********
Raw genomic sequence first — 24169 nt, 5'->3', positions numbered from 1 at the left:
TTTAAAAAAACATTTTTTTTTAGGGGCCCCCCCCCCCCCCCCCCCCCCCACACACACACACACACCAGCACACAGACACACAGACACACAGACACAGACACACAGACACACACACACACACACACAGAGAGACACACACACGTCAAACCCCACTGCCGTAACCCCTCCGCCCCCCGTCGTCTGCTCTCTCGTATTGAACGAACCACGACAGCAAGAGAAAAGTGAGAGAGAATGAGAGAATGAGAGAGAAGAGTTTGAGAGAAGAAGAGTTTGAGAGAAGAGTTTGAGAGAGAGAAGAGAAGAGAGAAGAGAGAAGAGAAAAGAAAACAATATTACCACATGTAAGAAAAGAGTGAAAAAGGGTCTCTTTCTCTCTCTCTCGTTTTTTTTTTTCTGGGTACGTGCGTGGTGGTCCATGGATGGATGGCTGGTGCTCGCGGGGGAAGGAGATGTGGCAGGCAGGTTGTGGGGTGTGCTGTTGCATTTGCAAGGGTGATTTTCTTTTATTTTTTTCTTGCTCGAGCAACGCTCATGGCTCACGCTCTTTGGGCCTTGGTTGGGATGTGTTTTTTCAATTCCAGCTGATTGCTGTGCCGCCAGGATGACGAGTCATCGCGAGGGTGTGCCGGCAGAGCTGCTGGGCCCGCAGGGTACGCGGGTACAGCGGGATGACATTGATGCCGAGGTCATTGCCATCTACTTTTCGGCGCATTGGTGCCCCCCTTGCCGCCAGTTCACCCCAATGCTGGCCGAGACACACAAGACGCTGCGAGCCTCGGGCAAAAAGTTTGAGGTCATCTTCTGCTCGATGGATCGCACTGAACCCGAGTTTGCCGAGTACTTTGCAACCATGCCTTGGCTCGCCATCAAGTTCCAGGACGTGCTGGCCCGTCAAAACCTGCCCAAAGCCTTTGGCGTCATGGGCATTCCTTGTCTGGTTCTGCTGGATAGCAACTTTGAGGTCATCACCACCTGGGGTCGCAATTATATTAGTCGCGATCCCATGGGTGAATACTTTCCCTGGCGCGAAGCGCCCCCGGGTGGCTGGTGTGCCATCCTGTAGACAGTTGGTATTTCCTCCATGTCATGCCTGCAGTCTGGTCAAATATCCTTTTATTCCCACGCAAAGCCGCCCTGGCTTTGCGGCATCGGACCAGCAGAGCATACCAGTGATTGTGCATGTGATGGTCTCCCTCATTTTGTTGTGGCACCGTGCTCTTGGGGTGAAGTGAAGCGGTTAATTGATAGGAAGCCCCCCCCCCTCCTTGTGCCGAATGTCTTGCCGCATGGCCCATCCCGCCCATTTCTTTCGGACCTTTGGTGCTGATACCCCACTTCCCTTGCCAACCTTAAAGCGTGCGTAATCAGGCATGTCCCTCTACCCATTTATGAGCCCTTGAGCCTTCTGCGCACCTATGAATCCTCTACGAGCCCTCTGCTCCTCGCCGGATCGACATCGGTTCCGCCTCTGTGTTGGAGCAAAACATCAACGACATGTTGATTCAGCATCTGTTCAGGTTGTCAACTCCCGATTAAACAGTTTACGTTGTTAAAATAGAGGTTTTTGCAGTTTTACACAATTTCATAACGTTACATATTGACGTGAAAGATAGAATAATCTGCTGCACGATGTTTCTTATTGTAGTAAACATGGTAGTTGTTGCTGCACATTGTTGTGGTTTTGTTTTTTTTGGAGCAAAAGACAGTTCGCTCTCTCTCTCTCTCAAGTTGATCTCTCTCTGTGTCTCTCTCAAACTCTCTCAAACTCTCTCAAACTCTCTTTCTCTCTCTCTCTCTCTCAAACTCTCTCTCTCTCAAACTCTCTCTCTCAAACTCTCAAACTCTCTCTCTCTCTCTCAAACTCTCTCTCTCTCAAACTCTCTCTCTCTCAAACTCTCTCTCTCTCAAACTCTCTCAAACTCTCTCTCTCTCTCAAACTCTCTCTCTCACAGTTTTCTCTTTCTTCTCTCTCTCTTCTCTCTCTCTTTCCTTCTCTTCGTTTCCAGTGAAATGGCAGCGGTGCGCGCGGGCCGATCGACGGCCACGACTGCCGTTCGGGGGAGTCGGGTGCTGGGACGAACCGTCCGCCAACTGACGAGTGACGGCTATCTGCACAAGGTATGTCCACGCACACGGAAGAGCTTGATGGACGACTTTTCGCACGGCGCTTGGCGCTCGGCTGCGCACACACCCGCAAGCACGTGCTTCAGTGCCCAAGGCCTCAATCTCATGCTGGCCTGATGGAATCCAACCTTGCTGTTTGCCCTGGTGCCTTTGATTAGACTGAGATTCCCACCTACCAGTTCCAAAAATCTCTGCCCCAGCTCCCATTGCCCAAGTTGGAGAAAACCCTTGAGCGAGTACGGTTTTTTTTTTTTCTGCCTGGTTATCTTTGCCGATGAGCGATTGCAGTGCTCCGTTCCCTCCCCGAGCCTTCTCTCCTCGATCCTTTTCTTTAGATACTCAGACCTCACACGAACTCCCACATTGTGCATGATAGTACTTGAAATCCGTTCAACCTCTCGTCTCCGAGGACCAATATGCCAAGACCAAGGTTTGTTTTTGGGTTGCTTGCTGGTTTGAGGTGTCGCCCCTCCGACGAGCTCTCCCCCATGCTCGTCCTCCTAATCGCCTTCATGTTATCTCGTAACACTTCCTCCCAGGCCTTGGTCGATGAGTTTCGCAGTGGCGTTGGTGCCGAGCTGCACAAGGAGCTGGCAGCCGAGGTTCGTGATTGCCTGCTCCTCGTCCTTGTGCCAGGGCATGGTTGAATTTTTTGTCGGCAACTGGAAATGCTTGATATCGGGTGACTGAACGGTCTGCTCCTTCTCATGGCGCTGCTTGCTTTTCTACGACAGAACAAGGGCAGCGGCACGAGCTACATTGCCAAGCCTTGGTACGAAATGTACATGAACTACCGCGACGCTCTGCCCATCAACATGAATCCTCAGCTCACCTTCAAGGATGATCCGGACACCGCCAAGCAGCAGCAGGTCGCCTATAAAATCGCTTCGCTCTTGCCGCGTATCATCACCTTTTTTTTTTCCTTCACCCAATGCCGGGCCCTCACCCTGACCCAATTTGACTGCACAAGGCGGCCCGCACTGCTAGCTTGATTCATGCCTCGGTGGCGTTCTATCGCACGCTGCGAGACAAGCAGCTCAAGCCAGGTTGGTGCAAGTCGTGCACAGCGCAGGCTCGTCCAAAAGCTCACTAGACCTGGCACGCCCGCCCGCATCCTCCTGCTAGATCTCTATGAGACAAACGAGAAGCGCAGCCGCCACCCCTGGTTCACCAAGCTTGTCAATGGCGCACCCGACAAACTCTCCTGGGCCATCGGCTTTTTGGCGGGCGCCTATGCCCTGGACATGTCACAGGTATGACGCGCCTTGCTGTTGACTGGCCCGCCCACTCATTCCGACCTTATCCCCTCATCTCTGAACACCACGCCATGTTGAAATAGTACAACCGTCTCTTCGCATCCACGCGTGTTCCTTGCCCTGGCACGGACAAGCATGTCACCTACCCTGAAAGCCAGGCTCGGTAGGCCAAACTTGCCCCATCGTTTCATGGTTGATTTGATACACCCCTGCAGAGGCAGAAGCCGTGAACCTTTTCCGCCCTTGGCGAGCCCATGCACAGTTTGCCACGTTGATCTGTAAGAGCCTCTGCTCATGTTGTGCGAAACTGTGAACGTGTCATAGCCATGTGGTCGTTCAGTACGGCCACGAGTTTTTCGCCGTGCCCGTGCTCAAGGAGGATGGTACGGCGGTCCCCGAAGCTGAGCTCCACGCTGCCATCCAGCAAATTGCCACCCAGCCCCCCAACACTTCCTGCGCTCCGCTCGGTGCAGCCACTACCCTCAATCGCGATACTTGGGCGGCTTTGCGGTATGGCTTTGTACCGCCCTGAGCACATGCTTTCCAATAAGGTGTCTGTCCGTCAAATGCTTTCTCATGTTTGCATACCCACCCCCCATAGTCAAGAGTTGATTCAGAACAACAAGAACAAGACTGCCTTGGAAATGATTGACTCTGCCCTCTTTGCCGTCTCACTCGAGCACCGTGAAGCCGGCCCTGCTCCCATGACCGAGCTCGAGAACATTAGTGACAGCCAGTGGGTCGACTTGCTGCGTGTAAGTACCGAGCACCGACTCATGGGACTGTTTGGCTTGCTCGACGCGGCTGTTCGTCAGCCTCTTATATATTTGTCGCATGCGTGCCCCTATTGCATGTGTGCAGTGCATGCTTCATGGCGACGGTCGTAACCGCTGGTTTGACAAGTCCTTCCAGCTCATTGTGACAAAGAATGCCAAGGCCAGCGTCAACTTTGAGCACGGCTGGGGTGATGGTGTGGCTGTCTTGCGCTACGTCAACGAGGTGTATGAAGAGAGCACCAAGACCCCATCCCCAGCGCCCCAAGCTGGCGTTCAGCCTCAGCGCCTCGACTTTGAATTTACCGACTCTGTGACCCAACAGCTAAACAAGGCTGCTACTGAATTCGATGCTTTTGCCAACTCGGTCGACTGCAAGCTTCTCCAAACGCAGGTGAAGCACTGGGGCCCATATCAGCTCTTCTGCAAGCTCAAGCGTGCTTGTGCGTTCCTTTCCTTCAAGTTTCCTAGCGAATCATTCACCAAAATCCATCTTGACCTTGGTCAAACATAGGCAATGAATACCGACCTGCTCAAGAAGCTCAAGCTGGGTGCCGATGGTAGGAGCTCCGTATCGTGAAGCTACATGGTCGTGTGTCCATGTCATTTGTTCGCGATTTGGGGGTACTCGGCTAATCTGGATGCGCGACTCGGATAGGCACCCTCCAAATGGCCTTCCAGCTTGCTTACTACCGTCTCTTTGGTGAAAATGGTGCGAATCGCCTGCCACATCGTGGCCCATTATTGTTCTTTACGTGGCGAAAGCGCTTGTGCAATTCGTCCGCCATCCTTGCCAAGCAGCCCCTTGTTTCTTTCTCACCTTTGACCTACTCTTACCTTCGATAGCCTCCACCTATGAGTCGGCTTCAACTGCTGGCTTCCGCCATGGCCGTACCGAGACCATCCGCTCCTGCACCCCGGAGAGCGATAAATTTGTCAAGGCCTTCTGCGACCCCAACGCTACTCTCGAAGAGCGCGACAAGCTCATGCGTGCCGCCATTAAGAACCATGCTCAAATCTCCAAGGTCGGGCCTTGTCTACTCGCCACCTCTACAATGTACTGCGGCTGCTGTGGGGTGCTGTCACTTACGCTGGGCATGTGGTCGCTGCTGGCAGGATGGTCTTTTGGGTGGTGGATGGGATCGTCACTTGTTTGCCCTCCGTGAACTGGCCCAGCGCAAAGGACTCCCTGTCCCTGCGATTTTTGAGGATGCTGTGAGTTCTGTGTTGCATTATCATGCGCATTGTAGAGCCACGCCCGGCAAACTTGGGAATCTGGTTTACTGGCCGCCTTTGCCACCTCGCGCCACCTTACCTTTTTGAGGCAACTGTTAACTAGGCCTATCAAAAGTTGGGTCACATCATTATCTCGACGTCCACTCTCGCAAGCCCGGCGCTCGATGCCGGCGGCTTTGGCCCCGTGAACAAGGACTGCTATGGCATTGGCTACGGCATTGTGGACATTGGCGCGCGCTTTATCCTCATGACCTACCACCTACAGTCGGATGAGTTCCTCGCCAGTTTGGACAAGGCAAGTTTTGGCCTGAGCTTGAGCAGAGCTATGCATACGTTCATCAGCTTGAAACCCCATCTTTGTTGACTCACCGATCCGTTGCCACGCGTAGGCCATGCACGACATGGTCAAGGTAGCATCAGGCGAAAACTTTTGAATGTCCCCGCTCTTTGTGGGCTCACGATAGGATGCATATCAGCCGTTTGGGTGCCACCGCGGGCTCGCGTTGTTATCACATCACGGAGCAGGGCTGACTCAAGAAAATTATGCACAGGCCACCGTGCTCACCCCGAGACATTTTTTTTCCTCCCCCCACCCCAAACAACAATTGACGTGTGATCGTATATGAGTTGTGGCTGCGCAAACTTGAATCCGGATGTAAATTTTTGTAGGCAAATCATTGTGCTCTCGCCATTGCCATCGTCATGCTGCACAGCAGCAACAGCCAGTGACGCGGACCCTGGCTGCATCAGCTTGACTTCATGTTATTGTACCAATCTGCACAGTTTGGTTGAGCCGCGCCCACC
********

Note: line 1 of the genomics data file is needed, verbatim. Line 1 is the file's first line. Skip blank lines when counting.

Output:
Raw genomic sequence first — 24169 nt, 5'->3', positions numbered from 1 at the left: